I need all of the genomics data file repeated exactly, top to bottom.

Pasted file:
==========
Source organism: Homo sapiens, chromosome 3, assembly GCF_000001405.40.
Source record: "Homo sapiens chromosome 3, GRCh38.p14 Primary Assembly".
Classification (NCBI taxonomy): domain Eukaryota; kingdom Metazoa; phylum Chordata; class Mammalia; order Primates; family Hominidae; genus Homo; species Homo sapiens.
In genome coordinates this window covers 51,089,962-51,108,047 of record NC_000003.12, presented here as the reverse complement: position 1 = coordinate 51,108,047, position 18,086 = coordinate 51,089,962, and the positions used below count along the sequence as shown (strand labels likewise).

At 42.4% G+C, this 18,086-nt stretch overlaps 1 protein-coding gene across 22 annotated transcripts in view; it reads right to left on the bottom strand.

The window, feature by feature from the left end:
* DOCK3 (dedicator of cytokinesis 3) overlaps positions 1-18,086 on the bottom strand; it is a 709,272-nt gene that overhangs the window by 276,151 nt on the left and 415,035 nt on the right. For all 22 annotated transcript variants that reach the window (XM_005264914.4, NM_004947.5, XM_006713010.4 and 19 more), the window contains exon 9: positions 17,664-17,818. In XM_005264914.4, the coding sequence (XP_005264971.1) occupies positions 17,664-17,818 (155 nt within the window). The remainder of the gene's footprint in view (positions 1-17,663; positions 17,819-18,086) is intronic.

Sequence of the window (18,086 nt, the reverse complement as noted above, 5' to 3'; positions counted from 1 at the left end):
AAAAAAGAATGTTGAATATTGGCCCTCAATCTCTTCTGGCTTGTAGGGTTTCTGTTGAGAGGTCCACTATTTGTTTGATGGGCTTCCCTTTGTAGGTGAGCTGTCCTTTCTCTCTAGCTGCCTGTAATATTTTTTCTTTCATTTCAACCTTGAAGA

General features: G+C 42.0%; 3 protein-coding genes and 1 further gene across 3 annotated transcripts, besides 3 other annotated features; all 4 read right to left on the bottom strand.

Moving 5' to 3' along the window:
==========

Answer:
Source organism: Homo sapiens, chromosome 3, assembly GCF_000001405.40.
Source record: "Homo sapiens chromosome 3, GRCh38.p14 Primary Assembly".
Classification (NCBI taxonomy): domain Eukaryota; kingdom Metazoa; phylum Chordata; class Mammalia; order Primates; family Hominidae; genus Homo; species Homo sapiens.
In genome coordinates this window covers 51,089,962-51,108,047 of record NC_000003.12, presented here as the reverse complement: position 1 = coordinate 51,108,047, position 18,086 = coordinate 51,089,962, and the positions used below count along the sequence as shown (strand labels likewise).

At 42.4% G+C, this 18,086-nt stretch overlaps 1 protein-coding gene across 22 annotated transcripts in view; it reads right to left on the bottom strand.

The window, feature by feature from the left end:
* DOCK3 (dedicator of cytokinesis 3) overlaps positions 1-18,086 on the bottom strand; it is a 709,272-nt gene that overhangs the window by 276,151 nt on the left and 415,035 nt on the right. For all 22 annotated transcript variants that reach the window (XM_005264914.4, NM_004947.5, XM_006713010.4 and 19 more), the window contains exon 9: positions 17,664-17,818. In XM_005264914.4, the coding sequence (XP_005264971.1) occupies positions 17,664-17,818 (155 nt within the window). The remainder of the gene's footprint in view (positions 1-17,663; positions 17,819-18,086) is intronic.

Sequence of the window (18,086 nt, the reverse complement as noted above, 5' to 3'; positions counted from 1 at the left end):
AAAAAAGAATGTTGAATATTGGCCCTCAATCTCTTCTGGCTTGTAGGGTTTCTGTTGAGAGGTCCACTATTTGTTTGATGGGCTTCCCTTTGTAGGTGAGCTGTCCTTTCTCTCTAGCTGCCTGTAATATTTTTTCTTTCATTTCAACCTTGAAGA

General features: G+C 42.0%; 3 protein-coding genes and 1 further gene across 3 annotated transcripts, besides 3 other annotated features; all 4 read right to left on the bottom strand.

Moving 5' to 3' along the window: